The estimate for a lead service line inventory is $93,703, and the 1% cost share for the city would be $937. The proposed wastewater improvements are estimated at $3,436,570, and the cost-share for the city would be $34,365.70. A new water line main was added to the existing projects for drinking water improvements, and the updated cost estimate for those projects totals $3,112,000. The 1% cost-share for those improvements would cost the city $31,120. The total cost-share for all the projects would be $66,422.73.

“So, for every $1 you put in, you would get $100 back,” Drennan said. 

Applications are due by July 14, and Grellner will see if she can submit the projects herself on behalf of the city. Bartlett & West noted the firm is available to help with any questions or concerns.

• Police Chief Mike Bickell announced that the department has received five grants from the Missouri Department of Transportation (MoDOT) totaling more than $33,000. The grants will be used to purchase additional radar, radios, cameras, and mobile computers and to cover overtime for law enforcement officers.

• At Bickell’s request, aldermen reviewed Bill #2015-007, which is the city’s nuisance ordinance. The ordinance does not list the number of days required before a ticket is written after an ordinance violation is cited. 

“Wouldn’t it be better to have a number of days listed in the ordinance?” Bickell asked.

Grellner explained that the way that the nuisance ordinance is currently handled is that police officers drive around and notice that someone’s grass needs to be cut, so they give them a notice, and they have 10 days to get the grass cut. If the issue is not taken care of in that timeframe, the property owners are issued a citation.

“What timeframe would you like me to give?” Bickell asked. “Because I would like to remain consistent for everyone.”

Aldermen Bill Turner told colleagues that he knows of someone who is disabled and received a citation and had trouble finding anyone to help them fix the issue.

“Typically, it’s the same few people every year or close to it. I would think if we had a house that is typically kept up and it’s suddenly scruffy, we would probably ask why,” Massey said.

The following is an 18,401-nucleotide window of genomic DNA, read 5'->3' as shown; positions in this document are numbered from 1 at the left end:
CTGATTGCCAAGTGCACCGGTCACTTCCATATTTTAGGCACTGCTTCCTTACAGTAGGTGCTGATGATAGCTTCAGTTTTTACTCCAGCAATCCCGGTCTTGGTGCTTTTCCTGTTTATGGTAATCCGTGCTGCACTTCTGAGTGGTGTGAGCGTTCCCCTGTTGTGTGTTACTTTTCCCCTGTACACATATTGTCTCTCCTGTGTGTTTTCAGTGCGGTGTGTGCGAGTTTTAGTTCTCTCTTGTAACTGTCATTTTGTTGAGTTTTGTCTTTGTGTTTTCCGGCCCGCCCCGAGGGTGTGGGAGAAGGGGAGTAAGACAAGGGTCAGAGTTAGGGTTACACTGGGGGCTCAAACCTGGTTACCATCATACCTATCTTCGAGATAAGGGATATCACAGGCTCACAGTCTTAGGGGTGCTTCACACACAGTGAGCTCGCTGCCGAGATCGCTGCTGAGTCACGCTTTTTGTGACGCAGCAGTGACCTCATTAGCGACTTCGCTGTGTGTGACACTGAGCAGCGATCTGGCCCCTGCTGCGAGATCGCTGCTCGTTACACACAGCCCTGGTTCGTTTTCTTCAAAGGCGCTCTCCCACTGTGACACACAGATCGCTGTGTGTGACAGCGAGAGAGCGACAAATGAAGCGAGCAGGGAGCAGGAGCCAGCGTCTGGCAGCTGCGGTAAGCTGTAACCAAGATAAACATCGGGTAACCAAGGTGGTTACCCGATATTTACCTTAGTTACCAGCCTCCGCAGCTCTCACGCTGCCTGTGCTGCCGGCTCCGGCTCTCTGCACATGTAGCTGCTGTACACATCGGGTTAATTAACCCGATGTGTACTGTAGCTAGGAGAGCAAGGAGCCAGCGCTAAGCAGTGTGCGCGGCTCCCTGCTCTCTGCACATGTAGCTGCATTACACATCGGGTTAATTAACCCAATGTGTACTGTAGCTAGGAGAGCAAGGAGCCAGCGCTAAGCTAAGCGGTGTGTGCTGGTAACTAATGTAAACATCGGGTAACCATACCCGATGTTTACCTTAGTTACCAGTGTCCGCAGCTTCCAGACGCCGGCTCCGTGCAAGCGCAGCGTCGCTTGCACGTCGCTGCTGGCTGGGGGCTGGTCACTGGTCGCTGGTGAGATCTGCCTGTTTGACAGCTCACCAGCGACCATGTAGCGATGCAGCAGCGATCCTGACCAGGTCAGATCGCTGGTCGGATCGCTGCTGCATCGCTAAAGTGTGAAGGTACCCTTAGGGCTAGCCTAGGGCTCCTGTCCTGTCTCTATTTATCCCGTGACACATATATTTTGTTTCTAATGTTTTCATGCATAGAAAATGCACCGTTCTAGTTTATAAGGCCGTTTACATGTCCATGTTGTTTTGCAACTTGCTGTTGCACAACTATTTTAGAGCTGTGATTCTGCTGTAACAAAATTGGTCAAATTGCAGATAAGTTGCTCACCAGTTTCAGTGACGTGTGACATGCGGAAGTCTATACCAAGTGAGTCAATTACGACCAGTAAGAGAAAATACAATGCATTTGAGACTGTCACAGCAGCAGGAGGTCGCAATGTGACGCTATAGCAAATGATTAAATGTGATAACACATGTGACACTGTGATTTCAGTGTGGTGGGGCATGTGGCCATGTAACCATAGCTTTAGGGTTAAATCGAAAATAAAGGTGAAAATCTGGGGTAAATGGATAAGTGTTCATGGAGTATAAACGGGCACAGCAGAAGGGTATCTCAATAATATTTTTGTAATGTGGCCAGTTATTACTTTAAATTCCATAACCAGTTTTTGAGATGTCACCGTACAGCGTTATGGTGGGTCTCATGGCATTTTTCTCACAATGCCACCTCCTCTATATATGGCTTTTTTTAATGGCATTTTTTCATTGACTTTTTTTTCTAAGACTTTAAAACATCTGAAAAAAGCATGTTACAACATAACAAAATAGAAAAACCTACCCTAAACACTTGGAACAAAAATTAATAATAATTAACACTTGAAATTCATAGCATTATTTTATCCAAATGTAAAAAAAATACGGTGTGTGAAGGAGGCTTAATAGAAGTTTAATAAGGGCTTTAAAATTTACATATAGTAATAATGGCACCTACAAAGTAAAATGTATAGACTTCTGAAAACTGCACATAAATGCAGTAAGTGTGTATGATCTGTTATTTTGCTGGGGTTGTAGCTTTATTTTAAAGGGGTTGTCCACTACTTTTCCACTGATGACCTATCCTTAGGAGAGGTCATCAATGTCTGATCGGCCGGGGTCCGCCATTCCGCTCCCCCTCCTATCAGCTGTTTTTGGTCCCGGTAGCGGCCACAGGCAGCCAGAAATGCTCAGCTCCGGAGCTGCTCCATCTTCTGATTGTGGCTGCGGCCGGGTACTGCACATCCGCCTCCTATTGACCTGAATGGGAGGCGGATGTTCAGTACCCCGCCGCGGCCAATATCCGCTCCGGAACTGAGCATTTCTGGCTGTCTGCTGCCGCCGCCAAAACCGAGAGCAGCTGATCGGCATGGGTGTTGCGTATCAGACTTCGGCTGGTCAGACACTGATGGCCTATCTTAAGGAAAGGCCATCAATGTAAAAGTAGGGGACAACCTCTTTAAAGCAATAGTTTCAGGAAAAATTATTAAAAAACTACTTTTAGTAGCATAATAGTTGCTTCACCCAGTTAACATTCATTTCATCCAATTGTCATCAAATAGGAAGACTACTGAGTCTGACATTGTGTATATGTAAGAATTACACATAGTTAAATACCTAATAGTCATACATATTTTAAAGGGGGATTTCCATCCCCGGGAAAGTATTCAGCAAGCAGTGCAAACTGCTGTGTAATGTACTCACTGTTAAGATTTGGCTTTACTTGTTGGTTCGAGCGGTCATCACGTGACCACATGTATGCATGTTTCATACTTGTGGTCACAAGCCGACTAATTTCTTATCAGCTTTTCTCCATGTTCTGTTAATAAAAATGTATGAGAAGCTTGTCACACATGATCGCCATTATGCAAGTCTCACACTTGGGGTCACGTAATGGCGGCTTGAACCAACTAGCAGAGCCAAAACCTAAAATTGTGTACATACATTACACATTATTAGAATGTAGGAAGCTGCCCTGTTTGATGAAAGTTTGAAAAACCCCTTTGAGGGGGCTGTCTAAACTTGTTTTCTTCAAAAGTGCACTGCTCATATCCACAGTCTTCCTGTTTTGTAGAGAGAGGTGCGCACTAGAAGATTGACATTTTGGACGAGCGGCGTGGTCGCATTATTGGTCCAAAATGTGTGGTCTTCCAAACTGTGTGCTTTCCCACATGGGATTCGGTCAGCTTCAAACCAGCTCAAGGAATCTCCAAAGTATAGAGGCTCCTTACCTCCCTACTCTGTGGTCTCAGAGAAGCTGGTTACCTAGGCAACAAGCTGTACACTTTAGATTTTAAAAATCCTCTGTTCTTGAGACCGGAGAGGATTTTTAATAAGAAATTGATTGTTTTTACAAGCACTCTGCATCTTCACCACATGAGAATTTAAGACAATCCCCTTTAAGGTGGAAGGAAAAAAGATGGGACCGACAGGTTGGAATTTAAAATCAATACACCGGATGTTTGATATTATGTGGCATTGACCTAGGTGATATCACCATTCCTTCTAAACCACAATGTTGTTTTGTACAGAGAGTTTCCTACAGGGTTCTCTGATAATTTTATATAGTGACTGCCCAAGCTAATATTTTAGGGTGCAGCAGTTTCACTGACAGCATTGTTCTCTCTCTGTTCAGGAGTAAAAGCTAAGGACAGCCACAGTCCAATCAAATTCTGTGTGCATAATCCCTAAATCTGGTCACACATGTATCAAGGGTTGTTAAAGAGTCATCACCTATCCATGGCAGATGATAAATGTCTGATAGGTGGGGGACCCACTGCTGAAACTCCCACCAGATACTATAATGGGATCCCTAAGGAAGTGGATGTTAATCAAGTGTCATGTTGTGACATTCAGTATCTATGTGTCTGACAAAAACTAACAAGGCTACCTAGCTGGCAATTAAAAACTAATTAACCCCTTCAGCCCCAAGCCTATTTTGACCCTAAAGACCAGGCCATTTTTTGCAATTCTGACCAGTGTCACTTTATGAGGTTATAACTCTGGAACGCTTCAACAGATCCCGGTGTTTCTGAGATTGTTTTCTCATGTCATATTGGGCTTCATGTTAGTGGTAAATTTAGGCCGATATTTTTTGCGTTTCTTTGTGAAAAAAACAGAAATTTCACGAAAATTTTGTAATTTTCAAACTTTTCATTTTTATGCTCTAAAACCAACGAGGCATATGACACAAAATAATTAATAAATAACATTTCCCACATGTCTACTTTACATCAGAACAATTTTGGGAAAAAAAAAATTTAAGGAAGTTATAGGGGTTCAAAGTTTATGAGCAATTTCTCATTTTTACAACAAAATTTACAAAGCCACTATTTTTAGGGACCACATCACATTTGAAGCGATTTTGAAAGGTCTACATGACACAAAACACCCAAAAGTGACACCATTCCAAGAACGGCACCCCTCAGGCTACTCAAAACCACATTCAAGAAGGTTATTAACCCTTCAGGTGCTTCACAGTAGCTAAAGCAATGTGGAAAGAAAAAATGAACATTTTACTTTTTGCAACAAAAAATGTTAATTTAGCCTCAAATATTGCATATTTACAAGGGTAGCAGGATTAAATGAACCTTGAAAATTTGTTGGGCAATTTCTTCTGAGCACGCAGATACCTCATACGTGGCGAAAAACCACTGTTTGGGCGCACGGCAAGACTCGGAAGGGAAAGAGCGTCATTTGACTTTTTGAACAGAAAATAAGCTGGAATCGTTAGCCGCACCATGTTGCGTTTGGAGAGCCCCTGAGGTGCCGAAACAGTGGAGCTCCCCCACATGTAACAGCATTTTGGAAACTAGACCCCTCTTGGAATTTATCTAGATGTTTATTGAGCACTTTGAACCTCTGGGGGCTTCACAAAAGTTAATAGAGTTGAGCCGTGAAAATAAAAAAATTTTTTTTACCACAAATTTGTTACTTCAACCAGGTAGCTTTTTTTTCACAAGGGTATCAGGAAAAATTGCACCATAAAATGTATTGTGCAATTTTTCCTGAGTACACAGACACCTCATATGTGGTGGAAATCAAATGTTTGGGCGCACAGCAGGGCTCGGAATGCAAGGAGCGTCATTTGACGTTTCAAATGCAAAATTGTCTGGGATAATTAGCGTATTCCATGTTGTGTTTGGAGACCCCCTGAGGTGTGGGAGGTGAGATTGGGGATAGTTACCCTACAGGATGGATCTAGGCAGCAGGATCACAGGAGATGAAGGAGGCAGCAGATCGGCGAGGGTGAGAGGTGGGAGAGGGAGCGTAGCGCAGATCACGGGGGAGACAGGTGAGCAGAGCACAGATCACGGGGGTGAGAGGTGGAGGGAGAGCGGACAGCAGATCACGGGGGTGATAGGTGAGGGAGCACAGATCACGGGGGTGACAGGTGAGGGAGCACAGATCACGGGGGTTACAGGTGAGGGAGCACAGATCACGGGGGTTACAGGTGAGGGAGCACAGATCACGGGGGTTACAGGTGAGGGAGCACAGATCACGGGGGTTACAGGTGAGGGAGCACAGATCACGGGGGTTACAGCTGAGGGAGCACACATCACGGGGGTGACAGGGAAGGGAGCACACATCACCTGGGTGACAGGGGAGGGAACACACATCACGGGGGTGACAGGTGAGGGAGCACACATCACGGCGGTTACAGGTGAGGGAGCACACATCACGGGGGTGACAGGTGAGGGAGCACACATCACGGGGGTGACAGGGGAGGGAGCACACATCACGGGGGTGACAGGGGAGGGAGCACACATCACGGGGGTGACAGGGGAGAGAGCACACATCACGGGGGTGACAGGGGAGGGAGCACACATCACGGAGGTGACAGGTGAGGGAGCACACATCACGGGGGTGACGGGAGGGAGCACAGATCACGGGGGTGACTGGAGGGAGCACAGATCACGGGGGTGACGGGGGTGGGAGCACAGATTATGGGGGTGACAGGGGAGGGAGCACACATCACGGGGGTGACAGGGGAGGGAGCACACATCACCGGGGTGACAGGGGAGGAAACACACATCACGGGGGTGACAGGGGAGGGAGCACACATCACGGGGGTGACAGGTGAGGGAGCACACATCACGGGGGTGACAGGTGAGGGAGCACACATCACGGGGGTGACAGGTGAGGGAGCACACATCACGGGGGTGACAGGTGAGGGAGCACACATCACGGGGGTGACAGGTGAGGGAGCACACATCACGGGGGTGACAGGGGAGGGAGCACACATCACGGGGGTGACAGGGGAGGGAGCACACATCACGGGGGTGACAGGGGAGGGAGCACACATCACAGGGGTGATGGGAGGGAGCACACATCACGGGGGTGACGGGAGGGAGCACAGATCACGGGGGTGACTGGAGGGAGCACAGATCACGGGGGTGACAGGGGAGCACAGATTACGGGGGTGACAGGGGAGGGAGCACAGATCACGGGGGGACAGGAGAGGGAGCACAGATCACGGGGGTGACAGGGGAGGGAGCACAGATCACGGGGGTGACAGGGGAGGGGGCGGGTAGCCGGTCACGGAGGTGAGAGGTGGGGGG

Aldermen proposed making the timeframe seven days regarding easily repaired issues and longer for bigger issues. The fine is spelled out in the ordinance to be no less than $100 and no more than $500.

• Aldermen reviewed the distracted driving ordinance proposed by Bickell at the last meeting. Brown clarified some of the language of the ordinance, which would make texting while driving and all other electronic communication that would be used with a handheld device illegal. The ordinance would not affect talking on a phone, using Global Positioning System (GPS), or use of voice-activated technology. Fines could be issued from $5 to $200. 

The ordinance will be put on the agenda for the next meeting.

• There is a water run-off issue at 200 E. Jefferson Street. Aldermen Turner and Utilities Superintendent Larry Fredrich met with the property owner to address the problem. 

“It’s a bad situation,” Turner said. “Water is diverting off Jefferson Street onto his property. The biggest problem is the gravel (driveway).”

“His parking space is off the road where they drive in and out normally,” Fredrich explained. “We got the Bobcat and pulled the gravel back up to the road, but it is a temporary fix. The only way they are going to fix it is to pave their driveway.”

Turner noted the driveway and sidewalk are much lower than the road.

“This is one of the few places where people build in a hole and then can’t understand why water flows into their house,” Massey said.